From time to time, In Poor Taste looks back on forgotten slices of Americana. In this installment, we examine the infamous postwar marketing ploy “Drafty the Snowman,” a disastrous effort from Budweiser manufacturer Anheuser-Busch that preceded the beer maker’s now iconic “Budweiser Clydesdales.” Drafty was introduced during the holiday season of 1951 and quickly met with widespread criticism and scorn.
“The story of ‘Drafty the Snowman’ doesn’t begin in 1951,” wrote the late Pulitzer Prize-winning journalist and historian David Halberstam in his 1981 book, “Rough Drafty: The Making of a Public Relations Disaster.” “It actually began with the bombing of Pearl Harbor in 1941, when America was forced to enter the war and Anheuser-Busch President and CEO Adolphus Busch III decided to divert much of the company’s resources to support the war effort.”
As Halberstam explains in vivid detail, that decision, though noble, ultimately laid the groundwork for the most embarrassing chapter in Anheuser-Busch history, one that starred an anthropomorphic and often offensive, beer-swilling snowman with an ever-present stein of Budweiser’s popular pale lager in his right twig/hand.
Shortly after the war ended in 1945, Anheuser-Busch experienced rapid growth, rebounding from the lean years of the war to open a national network of breweries. Yet in spite of the St. Louis-based brewery’s sudden growth and record profits, the company still felt it needed to better market itself to a country that was in the midst of its own postwar economic boom.
“The late 1940s and 1950s were a time of great economic growth in the United States, and the Busch family wanted to capitalize on that as much as they possibly could,” said American beer historian Fritz Morgan. “You can’t blame them for that, but you can blame them for Drafty, which was just a terrible, terrible idea that never should have seen the light of day.”
The idea for Drafty, who was briefly and regrettably featured in national radio and television advertising campaigns and made in-person appearances throughout the holiday season both in the United States and abroad, came about when former Anheuser-Busch marketing director Jeffrey Kilgore heard the beloved holiday song “Frosty the Snowman,” which was first recorded by Gene Autry and the Cass County Cowboys in 1950. Instantly popular, the song was soon adapted to other media, including a popular television special that still airs today. The country’s admiration for the “jolly, happy soul” inspired Kilgore to think up an alternate version of “Frosty” whose purpose was not to delight children on snowy afternoons but to spread the news about Budweiser beer.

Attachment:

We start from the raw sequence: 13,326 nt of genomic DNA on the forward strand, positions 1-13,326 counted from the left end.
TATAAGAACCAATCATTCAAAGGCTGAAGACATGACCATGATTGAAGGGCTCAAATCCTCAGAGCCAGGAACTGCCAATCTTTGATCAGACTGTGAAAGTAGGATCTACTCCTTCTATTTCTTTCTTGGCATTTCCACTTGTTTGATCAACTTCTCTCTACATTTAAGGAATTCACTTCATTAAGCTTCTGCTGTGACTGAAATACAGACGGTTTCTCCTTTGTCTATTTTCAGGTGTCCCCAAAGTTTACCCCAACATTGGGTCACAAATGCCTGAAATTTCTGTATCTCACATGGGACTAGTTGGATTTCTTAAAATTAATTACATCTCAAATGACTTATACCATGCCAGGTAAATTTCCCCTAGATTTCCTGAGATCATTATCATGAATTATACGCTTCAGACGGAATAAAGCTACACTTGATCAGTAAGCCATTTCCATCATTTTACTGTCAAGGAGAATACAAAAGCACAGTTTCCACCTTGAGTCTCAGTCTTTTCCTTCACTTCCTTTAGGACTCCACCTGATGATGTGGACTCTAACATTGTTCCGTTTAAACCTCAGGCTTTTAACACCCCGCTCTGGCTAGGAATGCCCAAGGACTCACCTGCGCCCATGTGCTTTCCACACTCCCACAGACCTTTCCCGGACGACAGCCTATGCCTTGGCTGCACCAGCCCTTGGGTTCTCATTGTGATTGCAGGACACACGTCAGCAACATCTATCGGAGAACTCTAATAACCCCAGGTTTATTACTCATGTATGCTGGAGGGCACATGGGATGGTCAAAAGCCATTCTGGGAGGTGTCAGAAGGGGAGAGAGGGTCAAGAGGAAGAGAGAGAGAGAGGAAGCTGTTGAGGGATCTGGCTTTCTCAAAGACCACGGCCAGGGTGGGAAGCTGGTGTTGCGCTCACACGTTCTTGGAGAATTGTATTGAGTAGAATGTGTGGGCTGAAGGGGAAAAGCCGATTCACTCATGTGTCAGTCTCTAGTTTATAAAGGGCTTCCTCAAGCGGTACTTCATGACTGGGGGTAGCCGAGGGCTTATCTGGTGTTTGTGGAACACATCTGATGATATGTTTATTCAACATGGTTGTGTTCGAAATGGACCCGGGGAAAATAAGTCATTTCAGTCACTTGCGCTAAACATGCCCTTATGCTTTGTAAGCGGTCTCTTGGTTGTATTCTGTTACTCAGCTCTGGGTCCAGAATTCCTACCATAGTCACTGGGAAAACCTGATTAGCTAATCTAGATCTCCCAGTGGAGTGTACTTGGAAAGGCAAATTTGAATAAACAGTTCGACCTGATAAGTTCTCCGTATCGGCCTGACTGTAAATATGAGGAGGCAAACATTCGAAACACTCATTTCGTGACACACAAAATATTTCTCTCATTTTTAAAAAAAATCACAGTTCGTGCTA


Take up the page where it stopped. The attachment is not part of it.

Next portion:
In spite of a scathing article in the New York Times in which business reporter Jim Healy dubbed Drafty “a shameless attempt to piggyback on the success of Autry’s wildly popular children’s song,” the marketing team behind the well-oiled snowman soldiered on, and Drafty first appeared in a series of radio spots for Budweiser in late November of 1951.
“We had a casting call and we looked at about a thousand guys before the powers that be chose this grizzled old war vet named Frank McGee,” recalled the late Budweiser executive Gerhard Burroughs in a 1971 interview with Advertising Age. “I never supported that decision, as Frank, while a decent man, was noticeably incontinent. And we realized pretty quickly he had an alarming drinking problem.”
If indeed Drafty was a poor idea from the start, McGee would serve as the catalyst that would ultimately kill the campaign. Shortly after his introduction on radio, Drafty embarked on a nationwide and later international tour that included several in-store appearances per day. Many of those appearances were marred by McGee’s boorish, aggressive behavior while in character and a handful of arrests for driving under the influence of alcohol, as the former Army private was repeatedly caught riding the Budweiser snowmobile to and from promotional events while intoxicated.
“Frank’s time in the service really instilled in him a hatred of foreigners, and that xenophobia combined with his out-of-control drinking was just a recipe for disaster, especially on those overseas promotional tours,” lamented Burroughs.
In addition to McGee’s legal troubles, Drafty was soon the subject of copyright lawsuits that eventually forced Budweiser to cancel the campaign few had supported in the first place.
“Sadly, I had to let a lot of marketing people go after the Drafty debacle,” said Burroughs. “In 1951, the country just wasn’t ready for a foul-mouthed, drunken and ultranationalist mascot made of snow. And who knows if it ever will be?”